mavericks | iMore


The 'Shellshock' Bash vulnerability and what it means for OS X

Word is spreading on info security websites that there's a vulnerability in a Unix program called Bash. Bash, or Bourne-Again Shell, is standard issue on the Mac, and at this writing, the latest version of OS X — 10.9.5 — has a version that's vulnerable to this new exploit. Should Mac users be concerned about this new security issue? Sure. Should we panic? No, and here's why...

More →

Devs may need to re-sign apps to satisfy Mavericks 10.9.5's Gatekeeper changes

OS X's Gatekeeper is a great feature that makes sure the code you're about to run on your Mac is really the code you think you're about to run. We've all seen the pop up reminding us that an application isn't signed and built by developers trusted by Apple, and we should be sure we trust the source we acquired it from before we open it. It's a vital first-step towards security management, and that means it's one of the things that will always be given the highest scrutiny and updated by the folks in Cupertino.

More →

First beta of OS X Mavericks 10.9.4 seeded to developers

It wasn't that long ago that the OS X Mavericks 10.9.3 update was sent to users, but today Apple seeded the first beta of the 10.9.4 update to developers. There's no word right now what's in OS X 10.9.4, but if we had to guess we'd say it's more bug fixes for Mavericks and possibly some back-end tweaks to help with the coming update and transition to OS X 10.10 Syrah (which we'll be learning more about next week at WWDC 2014).

More →

Debug 24: Jalkut, Nielsen, Siracusa and the future OS X

Daniel Jalkut, Ryan Nielsen, and John Siracusa join Guy and Rene to talk about OS X Mavericks and the future of the Mac, starting with free updates and file systems. (Part 1 of 2.)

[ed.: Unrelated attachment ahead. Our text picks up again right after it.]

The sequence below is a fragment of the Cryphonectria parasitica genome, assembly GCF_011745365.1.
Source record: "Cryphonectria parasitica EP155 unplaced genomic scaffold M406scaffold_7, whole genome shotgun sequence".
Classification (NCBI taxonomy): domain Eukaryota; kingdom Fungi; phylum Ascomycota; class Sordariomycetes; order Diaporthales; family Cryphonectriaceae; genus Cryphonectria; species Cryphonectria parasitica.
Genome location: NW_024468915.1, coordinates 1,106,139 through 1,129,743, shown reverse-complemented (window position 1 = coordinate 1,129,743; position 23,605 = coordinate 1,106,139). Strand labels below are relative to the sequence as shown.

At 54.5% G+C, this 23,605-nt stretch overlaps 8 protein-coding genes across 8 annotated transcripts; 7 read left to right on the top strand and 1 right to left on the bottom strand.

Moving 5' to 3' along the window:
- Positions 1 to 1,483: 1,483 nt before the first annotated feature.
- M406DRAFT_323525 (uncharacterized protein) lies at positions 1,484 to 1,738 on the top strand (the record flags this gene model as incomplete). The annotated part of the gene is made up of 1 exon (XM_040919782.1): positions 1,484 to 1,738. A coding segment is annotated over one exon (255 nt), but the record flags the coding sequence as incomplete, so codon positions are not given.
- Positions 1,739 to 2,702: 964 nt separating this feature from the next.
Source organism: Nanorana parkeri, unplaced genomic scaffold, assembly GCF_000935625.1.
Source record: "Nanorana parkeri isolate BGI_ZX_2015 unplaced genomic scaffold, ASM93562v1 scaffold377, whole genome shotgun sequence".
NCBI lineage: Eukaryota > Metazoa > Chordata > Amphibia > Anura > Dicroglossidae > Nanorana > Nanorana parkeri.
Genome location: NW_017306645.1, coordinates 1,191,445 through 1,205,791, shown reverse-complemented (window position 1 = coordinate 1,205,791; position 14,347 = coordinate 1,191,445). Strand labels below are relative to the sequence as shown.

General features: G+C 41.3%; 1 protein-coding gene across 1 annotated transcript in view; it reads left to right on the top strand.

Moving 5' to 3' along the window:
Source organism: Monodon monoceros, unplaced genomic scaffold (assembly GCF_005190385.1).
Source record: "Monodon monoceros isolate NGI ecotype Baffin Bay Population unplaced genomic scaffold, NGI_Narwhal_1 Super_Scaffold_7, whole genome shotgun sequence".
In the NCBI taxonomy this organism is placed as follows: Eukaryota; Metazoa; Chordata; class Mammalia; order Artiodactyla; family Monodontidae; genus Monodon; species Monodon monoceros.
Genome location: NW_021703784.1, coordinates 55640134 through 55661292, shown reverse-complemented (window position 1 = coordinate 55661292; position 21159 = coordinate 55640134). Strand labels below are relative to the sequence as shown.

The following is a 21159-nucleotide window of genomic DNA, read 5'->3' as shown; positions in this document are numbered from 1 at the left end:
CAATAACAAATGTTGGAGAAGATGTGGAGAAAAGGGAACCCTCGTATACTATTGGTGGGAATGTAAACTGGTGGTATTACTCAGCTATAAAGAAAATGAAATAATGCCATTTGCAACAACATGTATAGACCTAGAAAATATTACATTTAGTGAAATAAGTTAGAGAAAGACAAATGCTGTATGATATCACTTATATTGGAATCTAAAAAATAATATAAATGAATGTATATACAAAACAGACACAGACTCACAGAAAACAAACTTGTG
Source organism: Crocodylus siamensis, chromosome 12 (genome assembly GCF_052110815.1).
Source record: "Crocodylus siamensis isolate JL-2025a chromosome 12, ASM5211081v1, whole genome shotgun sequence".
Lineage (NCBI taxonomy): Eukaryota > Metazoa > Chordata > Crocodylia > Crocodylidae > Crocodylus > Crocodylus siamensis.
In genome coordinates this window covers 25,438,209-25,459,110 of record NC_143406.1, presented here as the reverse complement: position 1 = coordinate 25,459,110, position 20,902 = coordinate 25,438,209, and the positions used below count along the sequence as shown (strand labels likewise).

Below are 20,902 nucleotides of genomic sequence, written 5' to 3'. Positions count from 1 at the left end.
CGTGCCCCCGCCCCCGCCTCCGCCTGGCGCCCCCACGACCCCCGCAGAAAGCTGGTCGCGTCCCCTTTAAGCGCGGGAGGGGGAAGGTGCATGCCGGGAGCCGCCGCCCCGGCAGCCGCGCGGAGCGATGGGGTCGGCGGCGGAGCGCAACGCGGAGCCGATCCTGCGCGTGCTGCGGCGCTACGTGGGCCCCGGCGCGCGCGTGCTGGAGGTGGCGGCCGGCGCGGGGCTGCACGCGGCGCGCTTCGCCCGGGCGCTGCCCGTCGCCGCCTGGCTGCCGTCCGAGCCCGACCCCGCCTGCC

More →

iMore show 376: Retina iPad mini launch surprise!

Rene, Peter, and Richard talk all about the middle-of-the-night, online-only Retina iPad mini launch and their first impressions. Also: Mavericks Gmail update, what's better, and what's still broken!

More →

Did the Mavericks Mail update fix your Gmail woes? [Poll]

Did the Mavericks Mail update fix your Gmail woes?

A couple of days ago Apple released the Mavericks Mail update, designed primarily to fix compatibility with Google's Gmail. I never hid my All Mail folder in Gmail, so I managed to escape the problems unscathed. It's been working fine - well, as fine as Gmail ever can in - since beta. Other people have had nothing but problems, and apparently are still experiencing them.

So, if you use Gmail, and you use Mavericks, and you've installed the update, how's it working for you? Is Mavericks finally playing nicely with Gmail's quirky IMAP implementation, are there still a few issues you're facing, or is it still pretty much unusable for you?

Vote in the poll above and then give me the details in the comments below!

More →

Apple releases fix for Gmail problems in Mavericks Mail

Apple has released an update that fixes some bugs with Gmail.

More →

How to find out what apps are eating the battery life on your Mac running OS X Mavericks

If you've got a MacBook Air, MacBook Pro, or other kind of portable Mac that contains a battery, OS X Mavericks has made it easier than ever to figure out and keep track of exactly what's using your battery life. So if you find your battery draining quickly, one click can help you determine what the cause is. Here's how:

More →

Apple reportedly readying Mavericks updates to multiple applications

We already know that Mail in OS X Mavericks isn't playing nicely with Gmail, and reports suggest that an update for this and a host of other Apple applications suffering from issues is on the way. The news comes courtesy of Mark Gurman at 9to5Mac:

More →

OS X evolution: The long road to Mavericks

It was a long road to OS X 10.9 Mavericks. Mac OS X was first introduced as a public beta (codenamed Kodiak) in September of 2000, and beta it was - a radical departure from Mac OS 9, both in look (introducing the "Aqua" interface) and in operation. Mac OS X was built on a UNIX foundation, and was more closely related to the NextStep operating system that had been developed by NeXT, the computing company Steve Jobs founded between stints running Apple...

More →